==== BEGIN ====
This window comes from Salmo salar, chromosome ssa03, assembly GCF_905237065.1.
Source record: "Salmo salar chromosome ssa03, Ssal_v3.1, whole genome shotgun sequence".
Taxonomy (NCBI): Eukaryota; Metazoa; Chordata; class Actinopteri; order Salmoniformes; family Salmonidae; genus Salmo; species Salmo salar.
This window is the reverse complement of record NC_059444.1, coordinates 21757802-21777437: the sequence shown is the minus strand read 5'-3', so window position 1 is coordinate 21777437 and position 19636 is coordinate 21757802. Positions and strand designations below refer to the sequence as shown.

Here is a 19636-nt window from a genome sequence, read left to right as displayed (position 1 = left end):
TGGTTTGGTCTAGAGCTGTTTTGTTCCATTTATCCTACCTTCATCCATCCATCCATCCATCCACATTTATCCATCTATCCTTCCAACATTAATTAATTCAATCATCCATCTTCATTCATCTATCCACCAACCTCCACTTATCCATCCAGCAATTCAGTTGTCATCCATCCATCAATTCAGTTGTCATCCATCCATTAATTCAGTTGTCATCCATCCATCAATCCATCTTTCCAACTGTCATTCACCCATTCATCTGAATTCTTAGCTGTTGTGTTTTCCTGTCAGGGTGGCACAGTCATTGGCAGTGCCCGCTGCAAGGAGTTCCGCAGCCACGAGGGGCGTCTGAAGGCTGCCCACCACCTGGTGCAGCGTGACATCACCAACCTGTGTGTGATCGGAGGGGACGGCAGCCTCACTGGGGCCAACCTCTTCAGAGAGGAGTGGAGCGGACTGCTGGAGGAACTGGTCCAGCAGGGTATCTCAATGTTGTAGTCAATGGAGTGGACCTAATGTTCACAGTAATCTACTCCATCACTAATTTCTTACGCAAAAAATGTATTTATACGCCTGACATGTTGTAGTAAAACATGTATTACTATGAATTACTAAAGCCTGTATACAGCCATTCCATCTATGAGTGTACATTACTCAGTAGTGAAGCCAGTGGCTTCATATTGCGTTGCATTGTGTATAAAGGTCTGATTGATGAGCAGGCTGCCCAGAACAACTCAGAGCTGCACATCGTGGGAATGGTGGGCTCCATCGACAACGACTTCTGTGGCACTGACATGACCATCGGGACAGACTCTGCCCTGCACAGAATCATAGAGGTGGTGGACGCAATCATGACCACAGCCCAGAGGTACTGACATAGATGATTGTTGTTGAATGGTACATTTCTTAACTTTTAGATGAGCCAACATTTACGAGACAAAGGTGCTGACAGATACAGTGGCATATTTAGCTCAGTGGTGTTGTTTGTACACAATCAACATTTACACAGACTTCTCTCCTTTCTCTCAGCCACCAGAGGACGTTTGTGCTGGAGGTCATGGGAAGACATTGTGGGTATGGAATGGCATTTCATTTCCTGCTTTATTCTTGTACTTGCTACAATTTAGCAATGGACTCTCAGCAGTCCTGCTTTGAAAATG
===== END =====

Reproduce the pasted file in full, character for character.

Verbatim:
This window comes from Salmo salar, chromosome ssa03, assembly GCF_905237065.1.
Source record: "Salmo salar chromosome ssa03, Ssal_v3.1, whole genome shotgun sequence".
Taxonomy (NCBI): Eukaryota; Metazoa; Chordata; class Actinopteri; order Salmoniformes; family Salmonidae; genus Salmo; species Salmo salar.
This window is the reverse complement of record NC_059444.1, coordinates 21757802-21777437: the sequence shown is the minus strand read 5'-3', so window position 1 is coordinate 21777437 and position 19636 is coordinate 21757802. Positions and strand designations below refer to the sequence as shown.

Here is a 19636-nt window from a genome sequence, read left to right as displayed (position 1 = left end):
TGGTTTGGTCTAGAGCTGTTTTGTTCCATTTATCCTACCTTCATCCATCCATCCATCCATCCACATTTATCCATCTATCCTTCCAACATTAATTAATTCAATCATCCATCTTCATTCATCTATCCACCAACCTCCACTTATCCATCCAGCAATTCAGTTGTCATCCATCCATCAATTCAGTTGTCATCCATCCATTAATTCAGTTGTCATCCATCCATCAATCCATCTTTCCAACTGTCATTCACCCATTCATCTGAATTCTTAGCTGTTGTGTTTTCCTGTCAGGGTGGCACAGTCATTGGCAGTGCCCGCTGCAAGGAGTTCCGCAGCCACGAGGGGCGTCTGAAGGCTGCCCACCACCTGGTGCAGCGTGACATCACCAACCTGTGTGTGATCGGAGGGGACGGCAGCCTCACTGGGGCCAACCTCTTCAGAGAGGAGTGGAGCGGACTGCTGGAGGAACTGGTCCAGCAGGGTATCTCAATGTTGTAGTCAATGGAGTGGACCTAATGTTCACAGTAATCTACTCCATCACTAATTTCTTACGCAAAAAATGTATTTATACGCCTGACATGTTGTAGTAAAACATGTATTACTATGAATTACTAAAGCCTGTATACAGCCATTCCATCTATGAGTGTACATTACTCAGTAGTGAAGCCAGTGGCTTCATATTGCGTTGCATTGTGTATAAAGGTCTGATTGATGAGCAGGCTGCCCAGAACAACTCAGAGCTGCACATCGTGGGAATGGTGGGCTCCATCGACAACGACTTCTGTGGCACTGACATGACCATCGGGACAGACTCTGCCCTGCACAGAATCATAGAGGTGGTGGACGCAATCATGACCACAGCCCAGAGGTACTGACATAGATGATTGTTGTTGAATGGTACATTTCTTAACTTTTAGATGAGCCAACATTTACGAGACAAAGGTGCTGACAGATACAGTGGCATATTTAGCTCAGTGGTGTTGTTTGTACACAATCAACATTTACACAGACTTCTCTCCTTTCTCTCAGCCACCAGAGGACGTTTGTGCTGGAGGTCATGGGAAGACATTGTGGGTATGGAATGGCATTTCATTTCCTGCTTTATTCTTGTACTTGCTACAATTTAGCAATGGACTCTCAGCAGTCCTGCTTTGAAAATG